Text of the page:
If you are interested in blogging or want to promote your book, please contact E. B. Davis at writerswhokill@gmail.com.


Our reason for creating WWK originated as an outlet for our love of reading and writing mystery fiction. We hope you love it, too, and will enjoy our holiday gifts to our readers with original short stories to celebrate the season. Starting on 11/16 stories by Warren Bull, Margaret S. Hamilton, Paula Gail Benson, Linda Rodriguez, KM Rockwood, Gloria Alden, and E. B. Davis will appear every Thursday into the New Year.


Our November Author Interviews: 11/8--Ellen Byron, and 11/15--Sujata Massey. Please join us in welcoming these authors to WWK.


November Saturday Bloggers: 11/4 Margaret S. Hamilton and 11/11 Cheryl Hollon.


Congratulations to our writers for the following publications:

Shari Randall's "Pets" will be included in Chesapeake Crimes: Fur, Feathers, and Felonies anthology, which will be published in 2018. In the same anthology "Rasputin," KM Rockwood's short story, will also be published. Her short story "Goldie" will be published in the Busted anthology, which will be released by Level Best Books on April 25th.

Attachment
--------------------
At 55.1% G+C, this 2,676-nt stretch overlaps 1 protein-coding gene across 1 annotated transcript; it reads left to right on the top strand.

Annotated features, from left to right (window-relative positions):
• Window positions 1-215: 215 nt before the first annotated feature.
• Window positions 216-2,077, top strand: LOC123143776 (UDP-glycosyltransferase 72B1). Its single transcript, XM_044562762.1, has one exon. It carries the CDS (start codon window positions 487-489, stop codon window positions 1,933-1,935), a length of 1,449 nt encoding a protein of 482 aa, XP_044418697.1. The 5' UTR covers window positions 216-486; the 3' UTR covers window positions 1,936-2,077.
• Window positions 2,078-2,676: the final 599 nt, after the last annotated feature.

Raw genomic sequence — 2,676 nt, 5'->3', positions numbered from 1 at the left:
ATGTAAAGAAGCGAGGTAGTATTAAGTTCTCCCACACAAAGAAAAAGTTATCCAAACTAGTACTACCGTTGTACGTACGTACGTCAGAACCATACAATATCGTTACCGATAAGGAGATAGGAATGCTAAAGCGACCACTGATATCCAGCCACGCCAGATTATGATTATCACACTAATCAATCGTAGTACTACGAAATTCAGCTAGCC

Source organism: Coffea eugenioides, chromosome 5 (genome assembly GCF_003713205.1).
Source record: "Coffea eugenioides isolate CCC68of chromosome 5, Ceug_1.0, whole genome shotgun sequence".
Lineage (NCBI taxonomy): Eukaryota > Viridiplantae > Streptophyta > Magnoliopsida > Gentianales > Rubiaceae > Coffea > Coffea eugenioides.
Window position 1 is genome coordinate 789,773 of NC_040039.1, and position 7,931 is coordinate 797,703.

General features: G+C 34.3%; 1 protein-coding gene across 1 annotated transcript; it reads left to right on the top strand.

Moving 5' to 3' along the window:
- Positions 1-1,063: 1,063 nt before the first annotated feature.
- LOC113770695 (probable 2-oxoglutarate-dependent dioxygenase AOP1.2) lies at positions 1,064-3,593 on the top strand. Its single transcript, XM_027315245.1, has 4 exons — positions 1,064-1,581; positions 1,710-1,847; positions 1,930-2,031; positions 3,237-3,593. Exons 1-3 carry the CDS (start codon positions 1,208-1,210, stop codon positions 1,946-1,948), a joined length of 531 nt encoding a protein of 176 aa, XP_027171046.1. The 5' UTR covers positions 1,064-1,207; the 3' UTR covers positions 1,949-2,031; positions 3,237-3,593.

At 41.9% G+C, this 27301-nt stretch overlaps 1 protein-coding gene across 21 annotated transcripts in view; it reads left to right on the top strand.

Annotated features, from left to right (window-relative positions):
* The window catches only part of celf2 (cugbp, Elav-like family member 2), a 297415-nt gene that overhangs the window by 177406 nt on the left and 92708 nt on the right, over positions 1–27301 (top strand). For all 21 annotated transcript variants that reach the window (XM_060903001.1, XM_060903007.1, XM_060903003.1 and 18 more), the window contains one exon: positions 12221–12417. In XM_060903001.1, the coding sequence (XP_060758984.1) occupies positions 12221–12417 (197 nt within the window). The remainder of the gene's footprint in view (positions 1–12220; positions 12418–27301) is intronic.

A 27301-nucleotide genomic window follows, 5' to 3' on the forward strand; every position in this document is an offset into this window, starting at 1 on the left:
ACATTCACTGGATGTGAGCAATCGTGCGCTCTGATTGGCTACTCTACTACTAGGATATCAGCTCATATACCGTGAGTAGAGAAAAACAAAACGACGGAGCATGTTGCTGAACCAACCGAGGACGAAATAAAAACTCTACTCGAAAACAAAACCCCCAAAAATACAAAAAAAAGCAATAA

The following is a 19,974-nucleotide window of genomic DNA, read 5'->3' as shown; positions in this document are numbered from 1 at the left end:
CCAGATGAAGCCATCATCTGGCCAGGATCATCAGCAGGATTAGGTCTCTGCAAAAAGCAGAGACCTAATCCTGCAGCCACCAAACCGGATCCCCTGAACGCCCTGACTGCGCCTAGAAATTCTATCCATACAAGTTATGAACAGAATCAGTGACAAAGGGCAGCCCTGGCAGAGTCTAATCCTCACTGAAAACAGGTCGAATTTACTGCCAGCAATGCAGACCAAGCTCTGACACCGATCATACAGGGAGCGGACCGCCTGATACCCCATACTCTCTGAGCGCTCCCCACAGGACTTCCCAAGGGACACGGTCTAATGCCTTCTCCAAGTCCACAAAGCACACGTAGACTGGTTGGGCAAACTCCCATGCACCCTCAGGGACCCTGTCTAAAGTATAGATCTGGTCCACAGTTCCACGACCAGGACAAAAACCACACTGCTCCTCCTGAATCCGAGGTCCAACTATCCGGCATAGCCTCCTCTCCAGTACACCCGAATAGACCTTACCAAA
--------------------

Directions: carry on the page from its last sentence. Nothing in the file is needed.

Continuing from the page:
In addition, our prolific KM will have the following shorts published as well: "Making Tracks" in Passport to Murder, Bouchercon anthology, October 2017 and "Turkey Underfoot," just published, will appear in the anthology The Killer Wore Cranberry: a Fifth Course of Chaos.


James M. Jackson's 4th book in the Seamus McCree series, Doubtful Relations, is now available. His novella "Low Tide at Tybee" appears February 7 as part of Lowcountry Crimes: Four Novellas, which is available for order.

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Friday, September 21, 2012

KIller Nashville Agent Roundtables


Agent Roundtables at Killer Nashville





A new experience for me during this year’s great convention “Killer Nashville” was to attend two agent roundtables.  Writers who were prospective clients were advised to bring multiple copies of the first two pages of their unpublished but completed novels to a room where one or two agents or publishers listened to a reader read aloud each submission.  The idea was to avoid having a long line of authors sweating and exuding massive amounts of anxiety waiting for overworked agents or publishers who were inevitably running late and wondering when they’d have time for a bathroom break.